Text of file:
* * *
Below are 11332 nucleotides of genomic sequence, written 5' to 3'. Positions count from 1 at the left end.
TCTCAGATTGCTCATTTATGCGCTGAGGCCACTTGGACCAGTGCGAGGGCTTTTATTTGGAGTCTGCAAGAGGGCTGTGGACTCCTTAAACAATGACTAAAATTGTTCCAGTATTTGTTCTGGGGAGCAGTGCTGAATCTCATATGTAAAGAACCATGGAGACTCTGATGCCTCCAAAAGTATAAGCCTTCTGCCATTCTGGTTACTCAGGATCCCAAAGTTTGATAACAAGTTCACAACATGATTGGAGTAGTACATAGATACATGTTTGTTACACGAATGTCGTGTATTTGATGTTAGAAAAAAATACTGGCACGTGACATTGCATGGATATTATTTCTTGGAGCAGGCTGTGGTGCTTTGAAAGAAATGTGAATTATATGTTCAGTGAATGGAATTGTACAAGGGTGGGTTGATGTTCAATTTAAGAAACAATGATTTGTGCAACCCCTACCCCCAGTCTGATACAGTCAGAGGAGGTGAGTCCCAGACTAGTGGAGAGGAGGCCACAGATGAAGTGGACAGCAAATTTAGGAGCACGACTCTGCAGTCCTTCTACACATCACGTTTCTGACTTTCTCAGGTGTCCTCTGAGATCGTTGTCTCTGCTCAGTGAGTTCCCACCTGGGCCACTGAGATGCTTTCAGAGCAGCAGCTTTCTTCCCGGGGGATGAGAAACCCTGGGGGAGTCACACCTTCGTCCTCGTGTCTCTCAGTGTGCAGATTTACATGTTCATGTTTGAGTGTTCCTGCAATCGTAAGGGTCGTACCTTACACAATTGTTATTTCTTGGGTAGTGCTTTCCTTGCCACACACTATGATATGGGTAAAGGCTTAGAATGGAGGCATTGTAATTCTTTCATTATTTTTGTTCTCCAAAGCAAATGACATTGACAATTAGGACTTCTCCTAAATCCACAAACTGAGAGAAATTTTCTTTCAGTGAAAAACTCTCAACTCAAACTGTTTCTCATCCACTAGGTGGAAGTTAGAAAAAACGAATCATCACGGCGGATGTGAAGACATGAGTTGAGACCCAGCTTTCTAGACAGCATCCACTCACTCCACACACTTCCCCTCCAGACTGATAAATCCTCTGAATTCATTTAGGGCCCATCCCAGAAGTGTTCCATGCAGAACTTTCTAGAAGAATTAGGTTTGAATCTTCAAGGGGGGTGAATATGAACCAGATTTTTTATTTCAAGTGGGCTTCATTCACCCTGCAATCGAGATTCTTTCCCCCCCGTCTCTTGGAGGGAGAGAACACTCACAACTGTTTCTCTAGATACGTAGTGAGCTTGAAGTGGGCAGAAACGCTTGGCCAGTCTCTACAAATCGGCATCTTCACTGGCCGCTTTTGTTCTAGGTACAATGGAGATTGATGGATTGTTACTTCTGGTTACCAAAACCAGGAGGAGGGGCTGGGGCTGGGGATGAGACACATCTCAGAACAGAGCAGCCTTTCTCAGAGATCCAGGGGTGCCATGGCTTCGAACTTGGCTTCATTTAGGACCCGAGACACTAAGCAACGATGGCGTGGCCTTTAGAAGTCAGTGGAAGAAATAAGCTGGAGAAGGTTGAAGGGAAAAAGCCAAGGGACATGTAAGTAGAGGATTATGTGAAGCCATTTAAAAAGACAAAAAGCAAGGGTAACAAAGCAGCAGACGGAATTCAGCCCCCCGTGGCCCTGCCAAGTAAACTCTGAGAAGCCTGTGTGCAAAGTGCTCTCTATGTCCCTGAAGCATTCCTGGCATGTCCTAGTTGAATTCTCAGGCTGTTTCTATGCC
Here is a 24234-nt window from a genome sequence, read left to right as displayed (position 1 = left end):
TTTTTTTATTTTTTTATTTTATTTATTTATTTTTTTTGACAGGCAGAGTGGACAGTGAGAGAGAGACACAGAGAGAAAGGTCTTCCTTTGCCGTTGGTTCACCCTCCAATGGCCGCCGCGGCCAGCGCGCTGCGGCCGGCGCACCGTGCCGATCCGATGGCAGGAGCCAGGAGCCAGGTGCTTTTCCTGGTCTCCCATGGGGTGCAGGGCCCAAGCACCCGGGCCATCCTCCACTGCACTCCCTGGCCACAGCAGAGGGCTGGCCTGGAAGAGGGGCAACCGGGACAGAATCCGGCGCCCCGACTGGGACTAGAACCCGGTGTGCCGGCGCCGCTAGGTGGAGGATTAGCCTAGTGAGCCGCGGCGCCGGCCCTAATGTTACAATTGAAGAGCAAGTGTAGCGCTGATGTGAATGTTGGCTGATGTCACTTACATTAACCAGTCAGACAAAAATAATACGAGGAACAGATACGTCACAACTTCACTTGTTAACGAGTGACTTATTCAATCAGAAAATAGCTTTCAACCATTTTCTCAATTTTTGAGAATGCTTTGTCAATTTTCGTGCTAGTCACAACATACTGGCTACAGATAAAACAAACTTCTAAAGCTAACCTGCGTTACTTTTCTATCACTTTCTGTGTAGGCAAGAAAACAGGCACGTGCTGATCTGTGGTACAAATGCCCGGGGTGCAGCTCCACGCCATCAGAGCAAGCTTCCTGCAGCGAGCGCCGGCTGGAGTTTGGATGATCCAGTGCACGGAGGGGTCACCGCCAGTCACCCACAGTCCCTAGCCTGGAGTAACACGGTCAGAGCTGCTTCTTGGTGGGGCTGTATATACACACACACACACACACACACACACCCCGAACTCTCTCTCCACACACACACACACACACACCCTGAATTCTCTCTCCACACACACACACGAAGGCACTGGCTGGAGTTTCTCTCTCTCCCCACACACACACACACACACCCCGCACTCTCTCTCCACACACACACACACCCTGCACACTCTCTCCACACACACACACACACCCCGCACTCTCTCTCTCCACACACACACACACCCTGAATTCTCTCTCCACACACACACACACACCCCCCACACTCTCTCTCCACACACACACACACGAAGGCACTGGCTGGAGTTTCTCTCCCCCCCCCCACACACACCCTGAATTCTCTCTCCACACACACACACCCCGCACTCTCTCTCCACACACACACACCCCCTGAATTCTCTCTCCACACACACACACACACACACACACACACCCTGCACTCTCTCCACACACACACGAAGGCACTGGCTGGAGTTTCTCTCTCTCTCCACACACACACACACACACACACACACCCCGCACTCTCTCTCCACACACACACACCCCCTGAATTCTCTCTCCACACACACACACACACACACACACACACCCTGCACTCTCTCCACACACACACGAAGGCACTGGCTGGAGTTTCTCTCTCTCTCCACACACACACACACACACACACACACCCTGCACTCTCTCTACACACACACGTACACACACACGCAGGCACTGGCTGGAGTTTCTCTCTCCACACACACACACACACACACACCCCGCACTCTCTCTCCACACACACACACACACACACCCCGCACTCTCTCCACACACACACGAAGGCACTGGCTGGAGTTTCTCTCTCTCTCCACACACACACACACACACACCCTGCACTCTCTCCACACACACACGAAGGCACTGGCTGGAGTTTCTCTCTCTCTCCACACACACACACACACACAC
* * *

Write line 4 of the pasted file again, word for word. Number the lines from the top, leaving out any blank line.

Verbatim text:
TTTTTTTATTTTTTTATTTTATTTATTTATTTTTTTTGACAGGCAGAGTGGACAGTGAGAGAGAGACACAGAGAGAAAGGTCTTCCTTTGCCGTTGGTTCACCCTCCAATGGCCGCCGCGGCCAGCGCGCTGCGGCCGGCGCACCGTGCCGATCCGATGGCAGGAGCCAGGAGCCAGGTGCTTTTCCTGGTCTCCCATGGGGTGCAGGGCCCAAGCACCCGGGCCATCCTCCACTGCACTCCCTGGCCACAGCAGAGGGCTGGCCTGGAAGAGGGGCAACCGGGACAGAATCCGGCGCCCCGACTGGGACTAGAACCCGGTGTGCCGGCGCCGCTAGGTGGAGGATTAGCCTAGTGAGCCGCGGCGCCGGCCCTAATGTTACAATTGAAGAGCAAGTGTAGCGCTGATGTGAATGTTGGCTGATGTCACTTACATTAACCAGTCAGACAAAAATAATACGAGGAACAGATACGTCACAACTTCACTTGTTAACGAGTGACTTATTCAATCAGAAAATAGCTTTCAACCATTTTCTCAATTTTTGAGAATGCTTTGTCAATTTTCGTGCTAGTCACAACATACTGGCTACAGATAAAACAAACTTCTAAAGCTAACCTGCGTTACTTTTCTATCACTTTCTGTGTAGGCAAGAAAACAGGCACGTGCTGATCTGTGGTACAAATGCCCGGGGTGCAGCTCCACGCCATCAGAGCAAGCTTCCTGCAGCGAGCGCCGGCTGGAGTTTGGATGATCCAGTGCACGGAGGGGTCACCGCCAGTCACCCACAGTCCCTAGCCTGGAGTAACACGGTCAGAGCTGCTTCTTGGTGGGGCTGTATATACACACACACACACACACACACACACCCCGAACTCTCTCTCCACACACACACACACACACACCCTGAATTCTCTCTCCACACACACACACGAAGGCACTGGCTGGAGTTTCTCTCTCTCCCCACACACACACACACACACCCCGCACTCTCTCTCCACACACACACACACCCTGCACACTCTCTCCACACACACACACACACCCCGCACTCTCTCTCTCCACACACACACACACCCTGAATTCTCTCTCCACACACACACACACACCCCCCACACTCTCTCTCCACACACACACACACGAAGGCACTGGCTGGAGTTTCTCTCCCCCCCCCCACACACACCCTGAATTCTCTCTCCACACACACACACCCCGCACTCTCTCTCCACACACACACACCCCCTGAATTCTCTCTCCACACACACACACACACACACACACACACCCTGCACTCTCTCCACACACACACGAAGGCACTGGCTGGAGTTTCTCTCTCTCTCCACACACACACACACACACACACACACCCCGCACTCTCTCTCCACACACACACACCCCCTGAATTCTCTCTCCACACACACACACACACACACACACACACCCTGCACTCTCTCCACACACACACGAAGGCACTGGCTGGAGTTTCTCTCTCTCTCCACACACACACACACACACACACACACCCTGCACTCTCTCTACACACACACGTACACACACACGCAGGCACTGGCTGGAGTTTCTCTCTCCACACACACACACACACACACACCCCGCACTCTCTCTCCACACACACACACACACACACCCCGCACTCTCTCCACACACACACGAAGGCACTGGCTGGAGTTTCTCTCTCTCTCCACACACACACACACACACACCCTGCACTCTCTCCACACACACACGAAGGCACTGGCTGGAGTTTCTCTCTCTCTCCACACACACACACACACACAC